A little cupboard above the pink basin held Dad’s shaving things, the tooth brushes and toothpaste, a compact and a few very red lipsticks, which had worn into a concave pattern. Nail scissors were attached to a pink metal stand, picturing glamorous lady pictured bending over slim legs, said ”Now cut those toe nails!” There were a few rudimentary first aid items and a deodorant which was a cream in a shallow bowl with a glass lid. There were also bars of yellow velvet soap, which these days we would call laundry soap, and which were used for everything: hair, bodies, dishes, hand washing of clothes and floors. There was no vanity table. The basin stood on a pedestal, with hot water pipes covered in hessian lagging.
A long narrow room off the bathroom was built ready for when the sewerage was put on. In our early memories it holds building detritus. Later it had a toilet in it, but there was never a door.
The Parents’ Bedroom
The wooden double bed was made by Dad. Mum’s side had a bedside chest of drawers on which were books, a Bible, and a lamp. Dad’s side had a chair on which he kept similar items.
There were three built in wardrobes. One each for hanging clothes, and a middle one with shelves either side. Dad’s side smelt of leather and tobacco, and held his collection of 78 vinyl records, and his pipes. Mum’s smelt of perfume and had a very few items of jewellery and lacy underwear . The top shelf on Mum’s side was the hiding place for Christmas and birthday presents.
A square entrance hall in our early memories is empty, except for the cupboard in which we hung our coats.
Later when we had a telephone (our number began with XY) there was a black metal monstrosity called a “telephone table” with a wooden seat and a shelf for the telephone and the jar, into which we had to put money when we used the telephone.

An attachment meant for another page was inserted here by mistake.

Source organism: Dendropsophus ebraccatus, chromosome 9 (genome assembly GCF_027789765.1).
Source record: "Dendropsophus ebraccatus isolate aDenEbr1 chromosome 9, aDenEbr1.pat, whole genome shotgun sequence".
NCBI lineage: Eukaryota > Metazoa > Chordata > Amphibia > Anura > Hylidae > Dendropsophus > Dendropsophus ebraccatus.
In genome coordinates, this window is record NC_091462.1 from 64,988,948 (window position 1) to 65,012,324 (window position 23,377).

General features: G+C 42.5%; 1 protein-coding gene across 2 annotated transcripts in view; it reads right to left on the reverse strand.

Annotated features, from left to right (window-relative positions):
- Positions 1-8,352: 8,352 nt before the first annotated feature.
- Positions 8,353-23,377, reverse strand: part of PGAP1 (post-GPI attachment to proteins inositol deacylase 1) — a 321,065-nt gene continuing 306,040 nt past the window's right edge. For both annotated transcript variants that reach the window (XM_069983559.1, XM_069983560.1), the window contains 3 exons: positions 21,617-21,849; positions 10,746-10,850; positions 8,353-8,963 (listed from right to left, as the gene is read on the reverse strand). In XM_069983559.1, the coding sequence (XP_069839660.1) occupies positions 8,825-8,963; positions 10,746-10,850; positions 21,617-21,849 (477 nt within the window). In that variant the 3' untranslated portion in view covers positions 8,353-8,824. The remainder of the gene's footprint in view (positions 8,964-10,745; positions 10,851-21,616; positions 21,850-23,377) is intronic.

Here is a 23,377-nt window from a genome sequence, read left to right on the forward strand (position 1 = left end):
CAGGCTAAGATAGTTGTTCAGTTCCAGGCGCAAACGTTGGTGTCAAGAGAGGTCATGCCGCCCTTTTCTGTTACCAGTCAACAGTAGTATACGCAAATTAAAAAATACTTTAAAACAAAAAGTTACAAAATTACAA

The kitchen table at Moore St was the centre of the house and its large plywood surface saw many varied activities besides breakfast, lunch and dinner. It hosted our mother reading theThe Age from cover to cover and then playing Patience; (instead of doing more mundane tasks like housework) sewing all manner of things from trailer covers, curtains and summer clothes; lots of talking and even a seance or two in later years.
The walls were bright yellow and the ceiling pale blue. Large cupboards and a gas stove and oven occupied one wall and adjacent to this was a long row of cupboards topped by crowded benches and a sink where we fought over who should wash and who should wipe the bench after the job was done. (The rules were complicated! NOT, just the interpretation.)
The oven was another focal point. On top was a metal ashtray holding a few coins and used matches, a hairbrush and lots of letters and bits of paper. Margaret and I both had our hair done in front of the oven in the morning, marking our growth by the marks on the oven door.
Beside the stove was a salt cellar and an old jam tin into which the dripping was poured.
The only appliances were a Sunbeam Mixmaster and the electric frypan kept on the bench near the stove. With the pile of newspapers under the corner cupboard, the sink and our two appliances there was only a small preparation space for the busy work of school lunches and daily cooking.
Sue remembers the ice chest in which was stored a large block of ice delivered by the iceman who with a hessian bag draped over his shoulder, carried in the big block ice held in place with a large ice hook.